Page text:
Above all else, though, you should learn to love cooking as an end in itself. I can tell from what you are writing that your end is in making a dish that your husband will enjoy, but that will mean that your cooking process will be fraught with worry and apprehension. Your husband clearly loves you and encourages you to continue cooking--I hope that you can learn to love cooking in itself. When you do, I think that you will find that your dishes will improve enormously.

                                                                                                    10 Replies
                                                                                                    1. re: Cynic2701

                                                                                                      I hate to reply with a one word answer, but this advice is: awesome.

                                                                                                      1. re: rudeboy

                                                                                                        Thanks. I hope I don't come across as too "preachy." I'm here to learn just like everyone else.

                                                                                                        1. re: Cynic2701

                                                                                                          Your post reminded me of my time in college algebra and statistics. I would use the rules and theoroms. At the end of the problem, I would have no idea if my answer was correct, close, or way off the mark. My roommate laughed at my poor skills with numbers. Of course he could not string more than two sentences together either.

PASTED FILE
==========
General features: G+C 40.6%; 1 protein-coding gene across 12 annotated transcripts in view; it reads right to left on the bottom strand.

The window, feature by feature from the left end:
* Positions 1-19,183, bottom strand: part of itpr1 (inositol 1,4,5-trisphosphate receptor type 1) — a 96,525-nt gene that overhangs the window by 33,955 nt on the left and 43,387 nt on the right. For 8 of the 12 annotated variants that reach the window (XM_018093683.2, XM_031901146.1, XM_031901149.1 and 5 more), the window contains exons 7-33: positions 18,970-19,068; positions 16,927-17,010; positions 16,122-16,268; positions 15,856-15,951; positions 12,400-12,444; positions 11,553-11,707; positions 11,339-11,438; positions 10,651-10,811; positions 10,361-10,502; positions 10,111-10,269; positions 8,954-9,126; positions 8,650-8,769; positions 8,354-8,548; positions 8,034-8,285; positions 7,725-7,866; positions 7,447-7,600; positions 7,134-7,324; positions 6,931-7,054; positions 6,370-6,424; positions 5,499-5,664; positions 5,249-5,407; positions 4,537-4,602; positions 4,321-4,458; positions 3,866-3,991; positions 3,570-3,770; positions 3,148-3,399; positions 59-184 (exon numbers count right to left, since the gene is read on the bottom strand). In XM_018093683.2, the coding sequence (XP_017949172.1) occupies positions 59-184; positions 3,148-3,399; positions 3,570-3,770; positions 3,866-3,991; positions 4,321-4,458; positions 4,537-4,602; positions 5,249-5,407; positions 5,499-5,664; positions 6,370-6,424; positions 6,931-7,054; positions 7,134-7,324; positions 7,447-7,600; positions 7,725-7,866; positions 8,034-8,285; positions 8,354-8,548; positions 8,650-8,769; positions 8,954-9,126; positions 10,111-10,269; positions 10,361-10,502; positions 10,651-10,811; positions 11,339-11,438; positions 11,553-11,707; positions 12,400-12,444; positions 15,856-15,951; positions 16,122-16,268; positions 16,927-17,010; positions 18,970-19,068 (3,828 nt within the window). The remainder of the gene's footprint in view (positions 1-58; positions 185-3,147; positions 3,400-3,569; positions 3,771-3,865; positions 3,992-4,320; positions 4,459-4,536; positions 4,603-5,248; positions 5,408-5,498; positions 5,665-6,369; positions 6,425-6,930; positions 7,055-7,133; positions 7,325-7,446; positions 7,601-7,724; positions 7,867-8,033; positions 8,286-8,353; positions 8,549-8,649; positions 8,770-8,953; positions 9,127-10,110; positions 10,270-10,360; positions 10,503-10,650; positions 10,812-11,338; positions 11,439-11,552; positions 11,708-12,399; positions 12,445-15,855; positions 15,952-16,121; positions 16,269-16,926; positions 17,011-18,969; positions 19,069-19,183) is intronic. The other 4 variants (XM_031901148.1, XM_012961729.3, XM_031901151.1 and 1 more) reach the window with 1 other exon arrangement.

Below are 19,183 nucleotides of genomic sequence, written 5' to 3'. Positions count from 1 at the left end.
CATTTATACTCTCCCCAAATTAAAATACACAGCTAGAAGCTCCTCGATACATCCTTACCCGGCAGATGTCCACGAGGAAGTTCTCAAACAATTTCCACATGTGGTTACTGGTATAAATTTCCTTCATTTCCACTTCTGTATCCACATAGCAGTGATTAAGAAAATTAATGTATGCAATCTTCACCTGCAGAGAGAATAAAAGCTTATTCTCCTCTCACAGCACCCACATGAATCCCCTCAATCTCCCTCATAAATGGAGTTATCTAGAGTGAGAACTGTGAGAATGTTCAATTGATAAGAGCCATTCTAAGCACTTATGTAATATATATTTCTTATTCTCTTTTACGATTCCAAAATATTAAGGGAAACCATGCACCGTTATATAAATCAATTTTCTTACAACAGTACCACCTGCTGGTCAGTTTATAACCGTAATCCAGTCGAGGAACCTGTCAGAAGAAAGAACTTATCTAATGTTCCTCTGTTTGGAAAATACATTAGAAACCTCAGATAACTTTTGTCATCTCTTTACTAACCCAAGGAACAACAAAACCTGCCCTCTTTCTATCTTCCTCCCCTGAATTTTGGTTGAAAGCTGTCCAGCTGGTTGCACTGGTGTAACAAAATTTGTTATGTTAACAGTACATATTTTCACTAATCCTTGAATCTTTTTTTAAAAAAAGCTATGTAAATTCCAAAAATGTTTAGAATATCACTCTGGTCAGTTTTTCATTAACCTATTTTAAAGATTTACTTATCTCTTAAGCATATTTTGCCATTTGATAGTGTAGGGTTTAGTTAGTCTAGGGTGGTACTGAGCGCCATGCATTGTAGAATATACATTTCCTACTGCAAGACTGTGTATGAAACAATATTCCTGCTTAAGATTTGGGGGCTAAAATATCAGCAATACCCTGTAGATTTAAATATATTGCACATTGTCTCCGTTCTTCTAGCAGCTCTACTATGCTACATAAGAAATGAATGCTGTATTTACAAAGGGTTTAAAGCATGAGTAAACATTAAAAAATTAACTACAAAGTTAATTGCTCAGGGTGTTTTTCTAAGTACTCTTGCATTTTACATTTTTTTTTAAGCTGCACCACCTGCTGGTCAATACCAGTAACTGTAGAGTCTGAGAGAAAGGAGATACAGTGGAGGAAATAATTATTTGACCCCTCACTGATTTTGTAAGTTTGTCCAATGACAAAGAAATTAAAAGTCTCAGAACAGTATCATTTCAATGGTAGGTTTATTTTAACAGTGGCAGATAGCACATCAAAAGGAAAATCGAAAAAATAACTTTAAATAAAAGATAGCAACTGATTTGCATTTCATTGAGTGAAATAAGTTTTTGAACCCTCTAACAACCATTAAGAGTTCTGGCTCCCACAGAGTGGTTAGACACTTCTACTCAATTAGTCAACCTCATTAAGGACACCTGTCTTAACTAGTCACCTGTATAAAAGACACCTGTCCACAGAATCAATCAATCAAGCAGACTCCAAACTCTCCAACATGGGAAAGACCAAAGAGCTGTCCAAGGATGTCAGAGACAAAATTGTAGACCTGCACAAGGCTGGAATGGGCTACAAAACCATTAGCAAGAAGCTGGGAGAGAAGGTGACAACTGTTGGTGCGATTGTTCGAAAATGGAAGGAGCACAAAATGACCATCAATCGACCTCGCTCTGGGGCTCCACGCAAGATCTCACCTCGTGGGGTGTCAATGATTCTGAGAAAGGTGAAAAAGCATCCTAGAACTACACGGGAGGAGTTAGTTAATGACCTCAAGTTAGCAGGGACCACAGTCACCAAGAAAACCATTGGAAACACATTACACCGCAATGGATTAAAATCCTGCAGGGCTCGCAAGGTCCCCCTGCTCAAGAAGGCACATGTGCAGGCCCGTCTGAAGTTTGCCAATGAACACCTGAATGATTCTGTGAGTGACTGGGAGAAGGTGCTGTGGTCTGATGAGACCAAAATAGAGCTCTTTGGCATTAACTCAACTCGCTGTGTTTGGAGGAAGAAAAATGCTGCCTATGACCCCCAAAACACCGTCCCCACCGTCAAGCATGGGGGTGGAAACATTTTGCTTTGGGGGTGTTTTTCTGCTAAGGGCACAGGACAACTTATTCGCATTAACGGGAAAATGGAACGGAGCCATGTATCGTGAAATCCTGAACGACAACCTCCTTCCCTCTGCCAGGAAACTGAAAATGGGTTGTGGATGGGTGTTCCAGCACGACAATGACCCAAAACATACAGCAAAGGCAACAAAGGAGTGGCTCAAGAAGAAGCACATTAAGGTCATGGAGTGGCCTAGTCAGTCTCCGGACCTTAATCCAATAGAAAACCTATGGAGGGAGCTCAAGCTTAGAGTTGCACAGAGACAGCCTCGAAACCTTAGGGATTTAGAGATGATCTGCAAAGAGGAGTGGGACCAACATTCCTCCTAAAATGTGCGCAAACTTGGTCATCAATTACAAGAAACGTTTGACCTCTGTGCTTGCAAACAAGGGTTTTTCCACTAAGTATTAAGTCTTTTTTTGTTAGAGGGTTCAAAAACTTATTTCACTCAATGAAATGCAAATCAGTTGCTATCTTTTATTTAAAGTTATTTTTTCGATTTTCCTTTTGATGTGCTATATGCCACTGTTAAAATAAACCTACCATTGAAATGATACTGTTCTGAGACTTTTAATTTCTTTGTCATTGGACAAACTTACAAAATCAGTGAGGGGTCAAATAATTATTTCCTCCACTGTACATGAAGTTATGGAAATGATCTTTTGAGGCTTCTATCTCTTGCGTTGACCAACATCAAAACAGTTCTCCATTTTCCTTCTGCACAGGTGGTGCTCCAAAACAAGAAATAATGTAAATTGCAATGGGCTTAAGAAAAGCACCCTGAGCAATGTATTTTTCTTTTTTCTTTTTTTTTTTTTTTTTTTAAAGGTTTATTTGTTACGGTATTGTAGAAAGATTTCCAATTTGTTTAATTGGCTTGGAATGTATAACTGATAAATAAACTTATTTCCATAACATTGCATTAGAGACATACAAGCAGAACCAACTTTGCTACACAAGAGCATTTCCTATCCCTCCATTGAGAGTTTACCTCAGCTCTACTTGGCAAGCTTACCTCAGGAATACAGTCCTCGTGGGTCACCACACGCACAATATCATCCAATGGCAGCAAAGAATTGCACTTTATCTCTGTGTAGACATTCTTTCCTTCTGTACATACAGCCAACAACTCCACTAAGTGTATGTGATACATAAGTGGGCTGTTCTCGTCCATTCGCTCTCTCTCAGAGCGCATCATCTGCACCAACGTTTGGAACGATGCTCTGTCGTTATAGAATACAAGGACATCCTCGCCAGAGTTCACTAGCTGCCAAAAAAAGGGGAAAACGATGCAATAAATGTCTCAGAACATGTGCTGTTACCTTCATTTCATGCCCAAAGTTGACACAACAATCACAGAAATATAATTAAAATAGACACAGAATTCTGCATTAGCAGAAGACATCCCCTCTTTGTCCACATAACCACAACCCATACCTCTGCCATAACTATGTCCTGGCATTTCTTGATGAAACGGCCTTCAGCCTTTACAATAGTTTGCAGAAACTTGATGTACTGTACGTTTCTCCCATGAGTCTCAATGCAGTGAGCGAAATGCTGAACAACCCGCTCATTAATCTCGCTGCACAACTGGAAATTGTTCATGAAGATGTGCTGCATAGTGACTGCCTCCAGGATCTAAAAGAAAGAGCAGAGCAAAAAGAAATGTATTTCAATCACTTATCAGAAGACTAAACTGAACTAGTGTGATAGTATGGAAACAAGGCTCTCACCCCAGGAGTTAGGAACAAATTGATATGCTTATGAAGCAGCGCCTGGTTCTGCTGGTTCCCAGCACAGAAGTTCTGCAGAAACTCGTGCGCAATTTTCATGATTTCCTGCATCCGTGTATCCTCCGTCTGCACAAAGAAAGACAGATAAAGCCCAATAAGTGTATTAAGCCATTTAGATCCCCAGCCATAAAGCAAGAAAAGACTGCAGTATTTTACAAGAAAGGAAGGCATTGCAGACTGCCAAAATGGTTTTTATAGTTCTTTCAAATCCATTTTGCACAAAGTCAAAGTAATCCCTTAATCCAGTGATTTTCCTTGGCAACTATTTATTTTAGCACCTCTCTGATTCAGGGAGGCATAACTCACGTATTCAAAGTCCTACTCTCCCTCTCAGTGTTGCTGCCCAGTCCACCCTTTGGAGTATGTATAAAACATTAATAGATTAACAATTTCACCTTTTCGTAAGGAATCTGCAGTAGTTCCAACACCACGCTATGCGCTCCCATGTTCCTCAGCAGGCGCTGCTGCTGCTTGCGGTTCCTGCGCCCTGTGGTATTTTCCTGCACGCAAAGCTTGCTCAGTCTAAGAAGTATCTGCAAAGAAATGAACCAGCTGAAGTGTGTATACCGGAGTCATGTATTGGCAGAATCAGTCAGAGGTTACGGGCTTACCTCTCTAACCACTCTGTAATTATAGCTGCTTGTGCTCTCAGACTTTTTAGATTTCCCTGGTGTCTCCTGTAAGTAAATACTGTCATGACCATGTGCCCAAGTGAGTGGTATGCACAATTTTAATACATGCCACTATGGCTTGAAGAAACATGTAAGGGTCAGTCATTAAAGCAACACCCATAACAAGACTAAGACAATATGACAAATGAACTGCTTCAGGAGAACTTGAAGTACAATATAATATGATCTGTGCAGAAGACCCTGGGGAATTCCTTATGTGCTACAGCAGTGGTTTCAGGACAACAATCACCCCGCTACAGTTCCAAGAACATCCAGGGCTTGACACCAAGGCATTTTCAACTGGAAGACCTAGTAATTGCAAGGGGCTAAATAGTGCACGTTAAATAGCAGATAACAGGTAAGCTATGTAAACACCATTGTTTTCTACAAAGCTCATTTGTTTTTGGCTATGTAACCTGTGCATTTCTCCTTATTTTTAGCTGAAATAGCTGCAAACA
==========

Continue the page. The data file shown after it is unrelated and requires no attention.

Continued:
(Writing has been a big part of my career, but is not always evident on CH.)

                                                                                                          1. re: John E.

                                                                                                            The most recent example being your 'theoroms"...:)

                                                                                                            1. re: Veggo

                                                                                                              That was an iPhone typo. I even looked up the spelling on theorems and could not get it correct. Another example of my attempt at algebra and statistics.

                                                                                                              1. re: John E.

                                                                                                                Hey, we get by with a little help from our friends.

                                                                                                      2. re: Cynic2701

                                                                                                        Yes, yes, yes! The last paragraph, especially. Don't give up your other hobbies to be a better cook. Eventually, you'll resent all the time spent cooking when you could be doing something you enjoy. You won't enjoy it if you have to sacrifice so much.

                                                                                                        Something that helped me - when I was trying to figure out how to make Indian food (Indian, but didn't learn to cook growing up), I made one dish over and over again until I thought it was really good. I did this so that I could get an idea of how different components of the dish (how much of the various spices to use, canned versus fresh tomatoes, how much to reduce onions) affected the final product. I ate a lot of channa masala that year, but it really helped me get a better understanding of how cooking works.